The keepers of the nether regions
In the chain of command of maritime order, the role of the captain has always been more or less paramount. A captain has the undeniably final word on all matters aboard a vessel, the ultimate responsibility for the safety and wellbeing of the ship, its cargo and those individuals sailing with her. But just slightly below the captain one finds the chief engineer, the master of the mechanical bestiary that propels a vessel through the seas.
Known universally as “The Chief”, the head engineer and the captain are technically equivalent in the hierarchy of a vessel, though there is a benign rivalry between the Old Man (as captains are known) and the Chief as to who is really more important for the operation of a ship at sea. A hundred years ago, the role of the engineer was just emerging as mechanical power came to supplant wind power. Lost in the dark bowels of a ship, the engineer lived a world apart from the traditions of the sea, more concerned with fuel intake and engine output than the ability to use a sextant. The captain was the eyes and ears and the brains; the engineer the brawn. This has changed as automation has increased aboard vessels and the day when the two roles are combined into one may not be far off.
Seafaring remains very much a man’s world; the overwhelming majority of mariners remain guys, though women are slowly making inroads into the profession. (This is not a criticism of how things should be, merely an observation of how things are. There are more women serving in Western militaries today than in the merchant marine.) At any rate, engineers often seem like “guy’s guys”, more comfortable with their machinery than with anything else.
On the various vessels I’ve had the opportunity to sail aboard, the engineers could always be relied upon for a healthy dose of testosterone. More than one deckhand or deck officer warned me about engineers and their penchant for discussing anything mechanical. As one officer told me with amusement, “Don’t ask them about automobiles.” (Many of the engineers I’ve met can reel off endless statistics about torque, engine performance and the fuel capacity of various cars without the aid of any manuals. They seem to have this data seared into their brains.)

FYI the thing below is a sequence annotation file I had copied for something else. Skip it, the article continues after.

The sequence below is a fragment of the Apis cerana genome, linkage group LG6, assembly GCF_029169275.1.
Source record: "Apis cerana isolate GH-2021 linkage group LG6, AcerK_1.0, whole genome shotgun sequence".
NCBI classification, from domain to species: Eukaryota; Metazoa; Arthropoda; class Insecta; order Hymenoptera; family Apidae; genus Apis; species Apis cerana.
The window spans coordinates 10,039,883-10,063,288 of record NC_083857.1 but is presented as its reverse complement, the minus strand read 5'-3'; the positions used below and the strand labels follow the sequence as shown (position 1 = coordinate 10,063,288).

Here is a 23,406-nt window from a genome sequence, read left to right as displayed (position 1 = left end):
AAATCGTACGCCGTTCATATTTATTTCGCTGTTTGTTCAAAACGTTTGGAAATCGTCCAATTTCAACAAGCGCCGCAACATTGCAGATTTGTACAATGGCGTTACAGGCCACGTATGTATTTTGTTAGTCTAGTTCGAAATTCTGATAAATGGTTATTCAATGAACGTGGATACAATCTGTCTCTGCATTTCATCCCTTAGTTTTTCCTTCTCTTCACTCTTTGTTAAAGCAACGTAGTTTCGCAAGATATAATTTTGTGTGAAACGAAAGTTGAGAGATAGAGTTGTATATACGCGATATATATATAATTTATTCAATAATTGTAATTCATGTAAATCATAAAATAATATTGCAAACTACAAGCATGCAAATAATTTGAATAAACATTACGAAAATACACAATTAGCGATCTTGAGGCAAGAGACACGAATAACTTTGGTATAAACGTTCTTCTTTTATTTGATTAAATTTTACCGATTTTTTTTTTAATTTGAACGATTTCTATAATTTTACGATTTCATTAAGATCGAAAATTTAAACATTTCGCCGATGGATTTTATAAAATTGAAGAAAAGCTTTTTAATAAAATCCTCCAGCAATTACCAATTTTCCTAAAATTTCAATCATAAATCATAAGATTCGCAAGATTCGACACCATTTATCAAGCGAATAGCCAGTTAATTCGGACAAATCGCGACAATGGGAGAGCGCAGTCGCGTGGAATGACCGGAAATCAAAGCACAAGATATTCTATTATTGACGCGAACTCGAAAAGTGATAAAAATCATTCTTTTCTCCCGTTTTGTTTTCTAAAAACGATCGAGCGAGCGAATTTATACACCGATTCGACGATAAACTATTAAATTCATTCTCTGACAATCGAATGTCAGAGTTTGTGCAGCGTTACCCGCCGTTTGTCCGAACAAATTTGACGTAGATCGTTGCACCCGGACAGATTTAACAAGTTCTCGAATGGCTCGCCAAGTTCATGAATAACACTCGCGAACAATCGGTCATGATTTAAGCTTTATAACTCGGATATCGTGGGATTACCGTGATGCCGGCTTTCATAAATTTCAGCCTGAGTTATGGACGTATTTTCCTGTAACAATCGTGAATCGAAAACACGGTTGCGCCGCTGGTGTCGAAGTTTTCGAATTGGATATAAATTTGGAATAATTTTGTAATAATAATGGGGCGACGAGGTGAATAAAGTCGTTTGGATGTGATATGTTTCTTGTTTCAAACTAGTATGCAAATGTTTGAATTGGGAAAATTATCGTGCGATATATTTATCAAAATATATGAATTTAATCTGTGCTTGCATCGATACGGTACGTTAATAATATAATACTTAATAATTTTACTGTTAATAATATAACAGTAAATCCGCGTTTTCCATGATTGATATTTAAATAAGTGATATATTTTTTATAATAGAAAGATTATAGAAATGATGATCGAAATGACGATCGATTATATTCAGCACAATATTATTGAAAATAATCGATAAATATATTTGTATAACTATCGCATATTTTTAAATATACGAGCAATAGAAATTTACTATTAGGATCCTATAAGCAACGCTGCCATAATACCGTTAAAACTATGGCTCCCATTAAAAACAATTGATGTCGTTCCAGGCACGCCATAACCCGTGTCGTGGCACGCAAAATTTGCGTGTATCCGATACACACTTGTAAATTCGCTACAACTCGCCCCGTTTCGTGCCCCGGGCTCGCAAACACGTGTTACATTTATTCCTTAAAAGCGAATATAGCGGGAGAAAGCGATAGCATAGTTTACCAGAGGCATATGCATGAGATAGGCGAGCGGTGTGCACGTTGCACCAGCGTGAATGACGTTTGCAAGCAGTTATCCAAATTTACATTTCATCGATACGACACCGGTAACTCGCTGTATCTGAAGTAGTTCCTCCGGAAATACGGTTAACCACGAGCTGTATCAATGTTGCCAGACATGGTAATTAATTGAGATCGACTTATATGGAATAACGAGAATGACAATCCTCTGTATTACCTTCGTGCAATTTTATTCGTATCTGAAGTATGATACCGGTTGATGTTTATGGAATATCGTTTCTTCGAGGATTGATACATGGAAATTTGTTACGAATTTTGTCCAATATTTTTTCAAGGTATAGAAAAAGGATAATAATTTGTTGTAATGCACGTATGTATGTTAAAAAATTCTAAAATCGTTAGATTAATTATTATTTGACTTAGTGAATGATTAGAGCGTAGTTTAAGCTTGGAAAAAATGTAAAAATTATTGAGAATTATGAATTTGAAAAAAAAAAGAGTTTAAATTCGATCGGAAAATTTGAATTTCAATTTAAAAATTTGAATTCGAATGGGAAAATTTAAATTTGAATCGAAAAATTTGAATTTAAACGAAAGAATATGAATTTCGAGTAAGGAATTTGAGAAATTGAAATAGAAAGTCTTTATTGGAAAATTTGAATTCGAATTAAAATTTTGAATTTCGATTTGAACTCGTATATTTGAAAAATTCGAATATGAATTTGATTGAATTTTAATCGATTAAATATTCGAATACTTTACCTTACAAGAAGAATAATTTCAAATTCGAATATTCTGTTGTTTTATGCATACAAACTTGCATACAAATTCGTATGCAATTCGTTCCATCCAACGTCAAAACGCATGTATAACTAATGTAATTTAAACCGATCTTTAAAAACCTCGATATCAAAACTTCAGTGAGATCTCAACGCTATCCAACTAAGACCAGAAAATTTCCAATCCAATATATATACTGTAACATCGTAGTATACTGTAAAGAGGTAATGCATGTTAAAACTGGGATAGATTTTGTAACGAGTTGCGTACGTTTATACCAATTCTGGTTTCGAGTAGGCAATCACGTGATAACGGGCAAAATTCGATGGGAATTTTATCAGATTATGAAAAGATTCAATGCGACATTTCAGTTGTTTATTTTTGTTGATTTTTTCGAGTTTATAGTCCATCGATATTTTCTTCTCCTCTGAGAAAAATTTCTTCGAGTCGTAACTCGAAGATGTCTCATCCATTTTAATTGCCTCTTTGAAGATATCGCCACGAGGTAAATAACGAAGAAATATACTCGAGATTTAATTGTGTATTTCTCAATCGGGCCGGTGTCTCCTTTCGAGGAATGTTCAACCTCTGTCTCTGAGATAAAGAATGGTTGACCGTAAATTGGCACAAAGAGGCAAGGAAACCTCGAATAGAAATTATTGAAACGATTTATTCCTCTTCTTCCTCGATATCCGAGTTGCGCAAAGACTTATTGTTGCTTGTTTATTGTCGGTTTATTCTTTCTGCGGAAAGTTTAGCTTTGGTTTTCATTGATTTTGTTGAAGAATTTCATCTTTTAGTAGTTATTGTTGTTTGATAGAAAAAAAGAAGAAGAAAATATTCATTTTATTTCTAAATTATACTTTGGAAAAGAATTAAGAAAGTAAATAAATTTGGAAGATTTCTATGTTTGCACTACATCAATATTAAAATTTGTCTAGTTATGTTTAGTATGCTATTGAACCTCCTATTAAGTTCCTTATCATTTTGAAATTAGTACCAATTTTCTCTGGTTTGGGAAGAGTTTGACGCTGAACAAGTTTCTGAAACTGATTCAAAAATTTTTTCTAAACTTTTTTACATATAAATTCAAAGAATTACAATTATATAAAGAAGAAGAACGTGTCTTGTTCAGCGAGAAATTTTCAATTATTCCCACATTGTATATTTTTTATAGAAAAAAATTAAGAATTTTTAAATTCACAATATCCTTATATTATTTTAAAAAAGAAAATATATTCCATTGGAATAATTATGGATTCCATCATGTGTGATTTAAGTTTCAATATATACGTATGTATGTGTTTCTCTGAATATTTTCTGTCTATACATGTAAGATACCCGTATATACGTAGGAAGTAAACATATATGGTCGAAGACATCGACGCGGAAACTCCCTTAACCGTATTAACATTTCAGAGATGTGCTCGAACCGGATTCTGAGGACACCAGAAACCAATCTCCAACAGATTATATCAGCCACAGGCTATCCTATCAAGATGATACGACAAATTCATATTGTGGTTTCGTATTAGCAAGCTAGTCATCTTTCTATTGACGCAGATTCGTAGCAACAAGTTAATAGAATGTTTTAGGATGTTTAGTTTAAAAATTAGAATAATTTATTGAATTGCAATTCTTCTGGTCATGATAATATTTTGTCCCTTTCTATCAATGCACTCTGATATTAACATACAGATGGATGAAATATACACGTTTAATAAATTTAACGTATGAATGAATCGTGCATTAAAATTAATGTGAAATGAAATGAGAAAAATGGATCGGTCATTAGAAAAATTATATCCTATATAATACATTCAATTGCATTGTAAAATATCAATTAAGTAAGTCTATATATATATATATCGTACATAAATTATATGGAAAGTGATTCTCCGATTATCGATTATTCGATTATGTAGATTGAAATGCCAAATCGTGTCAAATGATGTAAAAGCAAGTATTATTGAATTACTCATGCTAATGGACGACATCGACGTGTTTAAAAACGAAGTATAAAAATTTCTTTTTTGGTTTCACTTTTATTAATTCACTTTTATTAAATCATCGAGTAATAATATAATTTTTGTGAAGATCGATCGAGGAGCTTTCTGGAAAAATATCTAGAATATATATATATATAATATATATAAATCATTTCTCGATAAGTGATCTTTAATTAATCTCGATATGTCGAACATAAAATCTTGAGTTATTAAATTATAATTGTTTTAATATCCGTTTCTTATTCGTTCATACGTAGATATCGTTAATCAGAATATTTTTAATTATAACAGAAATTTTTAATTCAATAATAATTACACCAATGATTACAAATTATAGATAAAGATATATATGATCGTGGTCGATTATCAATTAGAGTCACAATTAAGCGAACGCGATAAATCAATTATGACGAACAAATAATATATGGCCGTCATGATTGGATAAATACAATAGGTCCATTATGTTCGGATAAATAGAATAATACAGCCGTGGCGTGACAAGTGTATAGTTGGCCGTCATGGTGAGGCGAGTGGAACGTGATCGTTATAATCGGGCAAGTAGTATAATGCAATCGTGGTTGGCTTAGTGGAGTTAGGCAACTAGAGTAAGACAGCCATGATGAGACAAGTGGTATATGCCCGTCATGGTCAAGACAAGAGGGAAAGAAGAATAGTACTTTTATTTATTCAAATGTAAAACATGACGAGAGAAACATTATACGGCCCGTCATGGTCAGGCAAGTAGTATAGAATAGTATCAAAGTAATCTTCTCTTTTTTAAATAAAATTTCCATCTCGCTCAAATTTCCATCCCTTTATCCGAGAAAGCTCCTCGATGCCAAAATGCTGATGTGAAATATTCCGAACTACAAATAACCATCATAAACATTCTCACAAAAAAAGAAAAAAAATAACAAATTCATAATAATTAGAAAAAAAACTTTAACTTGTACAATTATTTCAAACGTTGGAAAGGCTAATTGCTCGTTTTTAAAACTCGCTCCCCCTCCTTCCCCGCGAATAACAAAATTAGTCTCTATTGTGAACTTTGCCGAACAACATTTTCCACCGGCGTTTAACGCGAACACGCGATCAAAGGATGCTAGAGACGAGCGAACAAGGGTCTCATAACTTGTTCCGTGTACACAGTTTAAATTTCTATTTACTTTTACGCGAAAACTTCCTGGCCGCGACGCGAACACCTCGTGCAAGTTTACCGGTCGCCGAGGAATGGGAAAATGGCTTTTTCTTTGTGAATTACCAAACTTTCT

But it must be said that engineers inhabit an odd world, one without windows, horizon lines or even a sense of direction. Within the confines of the engine room, they monitor caged beasts that are the embodiment of power, energy and the means to propel a vessel through the sea, man-made maelstroms tamed within steel prisons. Where a ship is going, what the present course setting is and who else is in the waters nearby are meaningless to engineers. They’re only concern is caring for their industrial charges.
Surprisingly, I’ve always found engineers the most accessible mariners I’ve met – so long as you take an interest in their machinery. They are the guardians of pistons, fuel injectors, propeller shafts, desalinators, generators, bunker fuel, and so much more, and they take their jobs very seriously.
In many respects, engineers know a ship better than most others, save the senior officers. They inhabit the heart of the beast, a place filled with heat, noise and a just bit of chaos. More than just mechanics, they perform a type of doctoring that comes from being attuned to the equipment, understanding nuances of technical performance that most of the rest of us will never comprehend.
So the next time you happen upon an engineer in a bar, ask him – or her – about the merits of a Sulzer or a B&W engine and watch the glow on their face as they reply. Everyone has a story to tell, you just need to find an entrée.